Hamstring and Quadriceps Muscle Strength in Youth to Senior Elite Soccer: A Cross-Sectional Study Including 125 Players

International Journal of Sports Physiology and Performance, 1–7. Doi.org/10.1123/ijspp.2020-0713


Increasing age, high quadriceps strength, and low hamstring muscle strength are associated with hamstring strain injury in soccer. The authors investigated the age-related variation in maximal hamstring and quadriceps strength in male elite soccer players from under-13 (U-13) to the senior level.

A total of 125 elite soccer players were included from a Danish professional soccer club and associated youth academy (first tier; U-13, n=19; U-14, n=16; U-15, n=19; U-17, n=24; U-19, n=17; and senior, n=30). Maximal voluntary isometric force was assessed for the hamstrings at 15° knee joint angle and for the quadriceps at 60° knee joint angle (0°=full extension) using an external-fixated handheld dynamometer. Hamstring-to-quadriceps strength (H:Q) ratio and hamstring and quadriceps maximal voluntary isometric force levels were compared across age groups (U-13 to senior).

Senior players showed 18% to 26% lower H:Q ratio compared with all younger age groups (P≤0.026). Specific H:Q ratios (mean [95% confidence interval]) were as follows: senior, 0.45 (0.42–0.48); U-19, 0.61 (0.55–0.66); U-17, 0.56 (0.51–0.60); U-15, 0.59 (0.54–0.64); U-14, 0.54 (0.50–0.59); and U-13, 0.57 (0.51–0.62). Hamstring strength increased from U-13 to U-19 with a significant drop from U-19 to the senior level (P=0.048), whereas quadriceps strength increased gradually from U-13 to senior level.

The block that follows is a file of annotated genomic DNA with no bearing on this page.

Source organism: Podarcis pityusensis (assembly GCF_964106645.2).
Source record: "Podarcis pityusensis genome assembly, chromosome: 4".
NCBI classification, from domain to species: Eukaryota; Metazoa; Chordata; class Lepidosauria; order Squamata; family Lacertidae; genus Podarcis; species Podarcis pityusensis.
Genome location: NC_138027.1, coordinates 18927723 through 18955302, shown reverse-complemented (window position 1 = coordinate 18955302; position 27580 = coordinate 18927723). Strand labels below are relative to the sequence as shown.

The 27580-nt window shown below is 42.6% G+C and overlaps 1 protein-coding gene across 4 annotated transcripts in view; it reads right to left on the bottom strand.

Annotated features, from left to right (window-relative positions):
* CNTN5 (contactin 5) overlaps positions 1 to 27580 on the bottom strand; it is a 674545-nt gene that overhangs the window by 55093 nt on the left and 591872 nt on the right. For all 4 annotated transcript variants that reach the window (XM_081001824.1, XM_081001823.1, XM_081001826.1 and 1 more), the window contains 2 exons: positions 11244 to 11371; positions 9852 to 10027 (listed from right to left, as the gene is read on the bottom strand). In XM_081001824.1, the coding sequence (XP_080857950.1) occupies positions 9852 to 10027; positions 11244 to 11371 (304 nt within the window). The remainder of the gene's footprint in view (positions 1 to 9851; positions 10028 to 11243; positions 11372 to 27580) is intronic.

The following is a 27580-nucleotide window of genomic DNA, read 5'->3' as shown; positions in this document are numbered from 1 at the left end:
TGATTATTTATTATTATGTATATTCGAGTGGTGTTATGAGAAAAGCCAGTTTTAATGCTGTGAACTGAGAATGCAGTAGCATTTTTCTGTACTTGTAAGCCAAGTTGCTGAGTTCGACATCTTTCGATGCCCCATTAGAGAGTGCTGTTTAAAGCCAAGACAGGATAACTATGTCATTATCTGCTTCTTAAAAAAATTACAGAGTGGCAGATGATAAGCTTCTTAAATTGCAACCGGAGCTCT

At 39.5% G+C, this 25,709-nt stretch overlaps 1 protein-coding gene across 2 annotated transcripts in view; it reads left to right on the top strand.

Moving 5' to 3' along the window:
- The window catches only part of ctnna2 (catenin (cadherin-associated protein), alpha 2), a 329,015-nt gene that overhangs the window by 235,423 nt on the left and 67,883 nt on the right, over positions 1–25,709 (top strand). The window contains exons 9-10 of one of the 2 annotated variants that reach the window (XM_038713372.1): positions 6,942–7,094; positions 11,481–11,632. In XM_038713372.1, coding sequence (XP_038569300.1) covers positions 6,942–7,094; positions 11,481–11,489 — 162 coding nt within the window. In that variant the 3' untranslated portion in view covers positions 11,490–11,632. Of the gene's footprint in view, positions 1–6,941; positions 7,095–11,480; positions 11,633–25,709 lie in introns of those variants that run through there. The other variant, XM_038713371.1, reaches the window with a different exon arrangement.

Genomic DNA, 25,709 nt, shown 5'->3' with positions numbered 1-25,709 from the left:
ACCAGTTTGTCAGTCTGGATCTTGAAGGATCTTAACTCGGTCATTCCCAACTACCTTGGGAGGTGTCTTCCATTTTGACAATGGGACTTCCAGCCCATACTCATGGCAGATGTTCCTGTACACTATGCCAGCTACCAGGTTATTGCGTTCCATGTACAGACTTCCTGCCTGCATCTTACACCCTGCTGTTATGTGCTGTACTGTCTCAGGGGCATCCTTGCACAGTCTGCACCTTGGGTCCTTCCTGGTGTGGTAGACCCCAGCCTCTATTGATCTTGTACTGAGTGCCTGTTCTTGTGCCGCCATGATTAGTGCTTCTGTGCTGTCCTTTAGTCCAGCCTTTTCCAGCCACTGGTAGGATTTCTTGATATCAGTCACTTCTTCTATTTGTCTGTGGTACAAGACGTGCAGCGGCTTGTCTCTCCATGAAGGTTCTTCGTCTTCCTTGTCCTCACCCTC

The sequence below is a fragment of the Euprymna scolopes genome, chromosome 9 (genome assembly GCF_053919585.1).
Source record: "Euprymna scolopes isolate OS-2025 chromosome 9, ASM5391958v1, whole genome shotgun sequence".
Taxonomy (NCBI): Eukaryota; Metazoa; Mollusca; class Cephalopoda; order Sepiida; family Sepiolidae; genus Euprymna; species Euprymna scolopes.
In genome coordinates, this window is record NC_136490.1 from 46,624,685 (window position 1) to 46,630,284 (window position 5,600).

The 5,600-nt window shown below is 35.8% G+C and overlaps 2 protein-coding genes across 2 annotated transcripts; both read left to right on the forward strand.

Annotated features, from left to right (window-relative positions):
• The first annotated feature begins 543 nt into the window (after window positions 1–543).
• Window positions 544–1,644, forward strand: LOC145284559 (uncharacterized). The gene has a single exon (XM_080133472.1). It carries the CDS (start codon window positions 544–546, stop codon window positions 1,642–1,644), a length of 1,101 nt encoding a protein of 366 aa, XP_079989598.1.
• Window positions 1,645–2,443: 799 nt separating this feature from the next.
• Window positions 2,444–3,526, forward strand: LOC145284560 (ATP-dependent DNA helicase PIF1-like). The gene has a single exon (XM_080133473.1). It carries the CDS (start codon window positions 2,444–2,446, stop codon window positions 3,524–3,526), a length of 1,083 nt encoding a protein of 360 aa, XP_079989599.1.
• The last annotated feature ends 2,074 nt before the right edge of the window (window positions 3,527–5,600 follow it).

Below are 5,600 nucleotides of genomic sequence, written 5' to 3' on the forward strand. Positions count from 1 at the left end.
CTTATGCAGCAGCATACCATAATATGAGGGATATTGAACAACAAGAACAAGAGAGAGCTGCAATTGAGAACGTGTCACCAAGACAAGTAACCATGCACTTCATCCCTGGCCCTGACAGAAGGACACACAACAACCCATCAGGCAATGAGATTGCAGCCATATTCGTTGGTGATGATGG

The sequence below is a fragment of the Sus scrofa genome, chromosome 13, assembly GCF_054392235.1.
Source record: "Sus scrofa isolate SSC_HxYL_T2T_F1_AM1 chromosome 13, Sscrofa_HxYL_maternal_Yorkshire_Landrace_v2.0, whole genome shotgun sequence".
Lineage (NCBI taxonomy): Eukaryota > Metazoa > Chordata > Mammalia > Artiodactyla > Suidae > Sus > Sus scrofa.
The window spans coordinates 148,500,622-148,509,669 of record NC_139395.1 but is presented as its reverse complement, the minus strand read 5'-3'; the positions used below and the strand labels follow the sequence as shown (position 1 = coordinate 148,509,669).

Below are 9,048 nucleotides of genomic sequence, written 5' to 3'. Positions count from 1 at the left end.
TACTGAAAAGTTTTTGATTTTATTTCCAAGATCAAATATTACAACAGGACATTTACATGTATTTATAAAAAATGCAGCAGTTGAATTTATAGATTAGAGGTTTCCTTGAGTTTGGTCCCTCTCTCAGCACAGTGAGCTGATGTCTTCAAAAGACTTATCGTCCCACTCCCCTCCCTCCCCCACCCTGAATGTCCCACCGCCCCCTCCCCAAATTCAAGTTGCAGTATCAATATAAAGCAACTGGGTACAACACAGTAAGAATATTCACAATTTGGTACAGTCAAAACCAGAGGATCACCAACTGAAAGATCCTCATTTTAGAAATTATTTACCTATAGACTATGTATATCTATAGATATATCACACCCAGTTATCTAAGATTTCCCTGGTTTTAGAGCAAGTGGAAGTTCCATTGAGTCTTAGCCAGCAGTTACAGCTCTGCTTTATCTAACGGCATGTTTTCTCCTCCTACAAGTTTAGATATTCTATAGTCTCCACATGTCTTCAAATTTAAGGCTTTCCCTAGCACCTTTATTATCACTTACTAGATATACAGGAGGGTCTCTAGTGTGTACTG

Elite senior soccer players demonstrate lower H:Q ratio compared with youth players, which is driven by lower hamstring strength at the senior level compared with the U-19 level combined with a higher quadriceps strength. This discrepancy in hamstring and quadriceps strength capacity may place senior-level players at increased risk of hamstring muscle strain injuries.

Lasse Ishøi
Lasse Ishøi
Head of Sport and Data Science at Football Club Nordsjælland (a Danish first tier club), and postdoc at Sports Orthopedic Research Center - Copenhagen (SORC-C)

My research interests include sport science, sport physiotherapy, and sport injuries.